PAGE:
India

Health & Wellness

Ancient Health Secrets: Ayurveda Diet

By Tawnya Manion | May 9, 2013

ayvurvedic

For over 5,000 years, people in India have followed the Ayurveda diet to promote wellness and vitality. This ancient medicinal practice originated from the Hindu scriptures called the Vedas. The word stems from the ancient Indian language of Sanskrit; ayur meaning life, and veda meaning knowledge. People who follow this diet philosophy consider it a sacred way to nourish the body, mind, and soul. In short, they believe food that enters the digestive system not only effects how the physique feels but the spirit too.

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Life Feeds on Life: The Consideration of the Jain Diet

By admin | February 15, 2012

Photo: Andre Mellagi

Photo: Andre Mellagi

By: Dylan Rodgers

Cries of impending doom rose from the soil…  These are the cries of the carrots.

                                                                            -Maynard James Keenan

Vegetarianism and veganism are drastically different with plenty of sub-sects of varying intensity. Many vegetarians outwardly concerned with the harm caused in animal slaughter argue that fish may or may not be excluded from their concern (probably the lack of eyelids) and the fact that plants don’t have a face.  With so many schools of thought, where exactly would you draw the line-that is if you find yourself considering such a life changing pursuit?

Consider this: scientifically plants, animals, fungi, bacteria, and viruses are all legitimate forms of life.  One key element to the definition of life is its response to external stimuli; it reacts when poked.  So this suggests that plants and all other life feel in one way or another.  The question arises:  if compassion is the driving force behind your choice, then how deep does this rabbit hole of passivism go?

Jainism, or the Jain Religion, is an order of nonviolent individuals bent on causing the least amount of harm possible, and their motto is not taken lightly.  Jains believe in the equality of souls and that all forms of life contain them. Read More

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Chai Makes Way For Coffee: India Embraces Starbucks

By admin | February 2, 2012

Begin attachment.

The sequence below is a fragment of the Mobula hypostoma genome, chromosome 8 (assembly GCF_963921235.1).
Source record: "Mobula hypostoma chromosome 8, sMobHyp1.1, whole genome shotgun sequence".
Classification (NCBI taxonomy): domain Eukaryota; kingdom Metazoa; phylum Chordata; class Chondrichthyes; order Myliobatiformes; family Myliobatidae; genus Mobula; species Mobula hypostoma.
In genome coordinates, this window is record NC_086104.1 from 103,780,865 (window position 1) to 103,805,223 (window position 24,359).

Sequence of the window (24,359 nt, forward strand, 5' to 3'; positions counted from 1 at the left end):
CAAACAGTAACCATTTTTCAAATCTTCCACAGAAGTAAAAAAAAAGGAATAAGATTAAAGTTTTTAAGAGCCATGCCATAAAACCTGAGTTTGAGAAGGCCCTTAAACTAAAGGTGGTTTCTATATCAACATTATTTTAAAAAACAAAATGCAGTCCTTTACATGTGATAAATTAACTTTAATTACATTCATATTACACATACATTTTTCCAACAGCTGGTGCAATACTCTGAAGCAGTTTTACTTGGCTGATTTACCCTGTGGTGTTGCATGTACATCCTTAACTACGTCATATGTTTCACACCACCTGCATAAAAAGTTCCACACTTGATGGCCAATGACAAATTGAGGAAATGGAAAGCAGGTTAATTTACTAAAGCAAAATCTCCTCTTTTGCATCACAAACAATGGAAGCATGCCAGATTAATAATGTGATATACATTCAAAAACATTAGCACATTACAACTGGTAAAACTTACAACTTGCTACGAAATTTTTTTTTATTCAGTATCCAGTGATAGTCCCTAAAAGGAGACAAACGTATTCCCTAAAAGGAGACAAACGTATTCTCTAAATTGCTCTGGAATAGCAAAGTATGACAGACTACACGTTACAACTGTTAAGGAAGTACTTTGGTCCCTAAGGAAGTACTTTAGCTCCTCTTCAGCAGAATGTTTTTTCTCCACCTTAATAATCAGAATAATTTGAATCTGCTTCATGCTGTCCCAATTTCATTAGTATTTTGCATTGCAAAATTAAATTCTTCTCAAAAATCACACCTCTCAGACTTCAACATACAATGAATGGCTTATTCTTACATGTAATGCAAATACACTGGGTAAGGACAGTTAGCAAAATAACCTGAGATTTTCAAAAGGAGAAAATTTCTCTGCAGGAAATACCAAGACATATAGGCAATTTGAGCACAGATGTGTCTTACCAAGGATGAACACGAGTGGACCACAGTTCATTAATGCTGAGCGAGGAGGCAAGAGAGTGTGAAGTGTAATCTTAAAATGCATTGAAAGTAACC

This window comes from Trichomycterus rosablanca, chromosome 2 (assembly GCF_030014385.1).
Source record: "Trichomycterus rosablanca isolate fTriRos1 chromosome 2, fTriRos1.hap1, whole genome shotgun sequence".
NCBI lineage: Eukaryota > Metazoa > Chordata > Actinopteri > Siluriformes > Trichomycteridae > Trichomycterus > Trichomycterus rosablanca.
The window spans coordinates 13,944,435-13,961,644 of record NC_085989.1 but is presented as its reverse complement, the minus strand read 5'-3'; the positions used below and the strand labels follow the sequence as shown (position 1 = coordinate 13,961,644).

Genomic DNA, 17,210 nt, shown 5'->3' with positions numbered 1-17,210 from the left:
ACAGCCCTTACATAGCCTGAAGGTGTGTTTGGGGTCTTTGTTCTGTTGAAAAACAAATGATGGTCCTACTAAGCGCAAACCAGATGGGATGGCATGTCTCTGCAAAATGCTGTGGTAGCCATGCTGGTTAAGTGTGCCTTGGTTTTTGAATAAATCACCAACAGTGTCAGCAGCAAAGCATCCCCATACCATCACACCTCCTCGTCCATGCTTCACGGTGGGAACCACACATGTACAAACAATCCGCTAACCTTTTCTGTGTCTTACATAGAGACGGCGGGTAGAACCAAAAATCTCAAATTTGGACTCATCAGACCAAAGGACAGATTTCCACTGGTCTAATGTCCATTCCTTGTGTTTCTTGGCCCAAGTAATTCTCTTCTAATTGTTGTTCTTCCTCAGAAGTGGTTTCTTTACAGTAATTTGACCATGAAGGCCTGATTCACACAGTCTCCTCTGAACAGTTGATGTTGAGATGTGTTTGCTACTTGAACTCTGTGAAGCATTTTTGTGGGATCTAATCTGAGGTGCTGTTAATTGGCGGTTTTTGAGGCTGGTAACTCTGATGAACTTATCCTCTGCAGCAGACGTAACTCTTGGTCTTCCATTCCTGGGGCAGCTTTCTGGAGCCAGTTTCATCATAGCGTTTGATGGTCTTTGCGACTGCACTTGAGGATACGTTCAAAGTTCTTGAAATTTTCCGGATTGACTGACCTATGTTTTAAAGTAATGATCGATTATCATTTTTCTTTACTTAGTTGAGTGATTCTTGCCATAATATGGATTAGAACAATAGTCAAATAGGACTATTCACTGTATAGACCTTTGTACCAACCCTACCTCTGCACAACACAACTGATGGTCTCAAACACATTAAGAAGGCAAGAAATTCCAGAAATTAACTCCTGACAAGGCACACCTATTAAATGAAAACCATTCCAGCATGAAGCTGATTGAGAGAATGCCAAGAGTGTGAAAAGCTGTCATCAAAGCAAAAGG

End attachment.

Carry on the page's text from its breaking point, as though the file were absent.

Photo:

Photo: ELPhotographia

By: Saira Malhotra

Delhi, India: brutally hot in the summer and brutally cold in the winter. A city where meal, snack and dessert options adjust to reflect changes in a climatic backdrop, yet there remained one consistency- chai.  An integral part of the day, chai represents not just the hot beverage steeped with tea leaves and spices, but also a homely setting with company allowing for moments to regroup and share happiness and sorrow.

Today, the fundamental elements of getting recharged and exchanging notes continue to be a required part of the day. However, the beverage and venue have changed. In just under a couple of decades, India has witnessed the rise of coffee houses, a trend off set by coffee lounge company ‘Cafe Coffee Day’. There are now thousands of inviting coffee shops all over the country with their own signature look and feel, offering Western snacks of biscotti and donuts as well as traditional Indian high tea snacks of pakoras and samosas. Read More

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India’s New Food Security Bill May Help Hunger Rates

By admin | January 9, 2012

Photo: Gates Foundation

Photo: Gates Foundation

By: Saira Malhotra

India – a country growing by leaps and bounds. A place where one can expect to find malls and luxury high rises sprouting like flowers in a fertile land. A developing country whose people face daily choices of organic or commercially grown, I-Phone or Blackberry, cook at home or eat out. Yet there remains a red flag leaving Gandhi Ji’s dream of an India without hunger unfulfilled: Food Insecurity. Last week, NY Times – India Ink, reported on initiatives and amendments that are being implemented nationwide.